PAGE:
Ever decreasing cost of main memory

I have blogged about the relative cost of memory to the cost of your time. Memory in servers is so cheap that for small amounts of memory, it just isn't worth your time to introduce complexity into your application to try to save it. The average salary for a developer in the UK is £40,000 and the average cost of memory is £5 per GB. The cost to your organisation for both is higher and if you have many machines saving a 1 MB on 1000 machines saves 1 GB, however memory is so divisible you can quickly run into small amounts of memory which are not worth your time saving. Hard disk space is even cheaper and most people get its not worth keeping your disks completely clean all the time, because the cost of deleting a file you later need is high, but also the value of the space you save is not worth your time. A typical 2 TB of mirrored disk in a network appliance costs about £300. Your time Main memory to save in total     Disk space to save Blink of an eye (20 ms) 20 KB 1.7 MB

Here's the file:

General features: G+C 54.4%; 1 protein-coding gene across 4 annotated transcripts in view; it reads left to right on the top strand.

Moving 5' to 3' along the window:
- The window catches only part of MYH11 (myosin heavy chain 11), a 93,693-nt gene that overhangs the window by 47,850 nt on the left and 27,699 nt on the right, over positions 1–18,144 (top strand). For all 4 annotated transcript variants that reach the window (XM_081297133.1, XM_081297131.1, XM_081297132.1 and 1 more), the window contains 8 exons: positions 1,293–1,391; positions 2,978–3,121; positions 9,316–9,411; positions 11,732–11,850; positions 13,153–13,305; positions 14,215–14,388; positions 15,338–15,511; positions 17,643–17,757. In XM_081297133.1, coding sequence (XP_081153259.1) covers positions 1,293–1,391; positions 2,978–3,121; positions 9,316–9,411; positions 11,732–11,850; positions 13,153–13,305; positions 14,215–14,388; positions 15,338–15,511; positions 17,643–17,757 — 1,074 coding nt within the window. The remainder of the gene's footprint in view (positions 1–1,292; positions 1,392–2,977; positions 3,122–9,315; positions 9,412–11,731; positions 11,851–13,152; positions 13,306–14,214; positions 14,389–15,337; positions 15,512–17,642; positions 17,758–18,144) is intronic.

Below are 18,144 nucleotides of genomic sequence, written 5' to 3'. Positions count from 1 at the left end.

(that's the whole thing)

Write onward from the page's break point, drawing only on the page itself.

Stupid performance trick in Java

ByteBuffer has a compact() method which is useful for re-using a buffer if it is not full consumed. However, in the likely case it is consumed, it can perform surprising badly. while ( >= 0 || buf.position != 0) { buf.flip(); out.write(buf); buf.compact(); // In case of partial write } In my application, the throughput increased by 6% by replacing compact() with this method. public static void compact(ByteBuffer bb) { if (bb.remaining() == 0) bb.clear(); else bb.compact(); } Note: this is not the increase in a micro-benchmark, but across the entire application! Your Mileage May Vary of course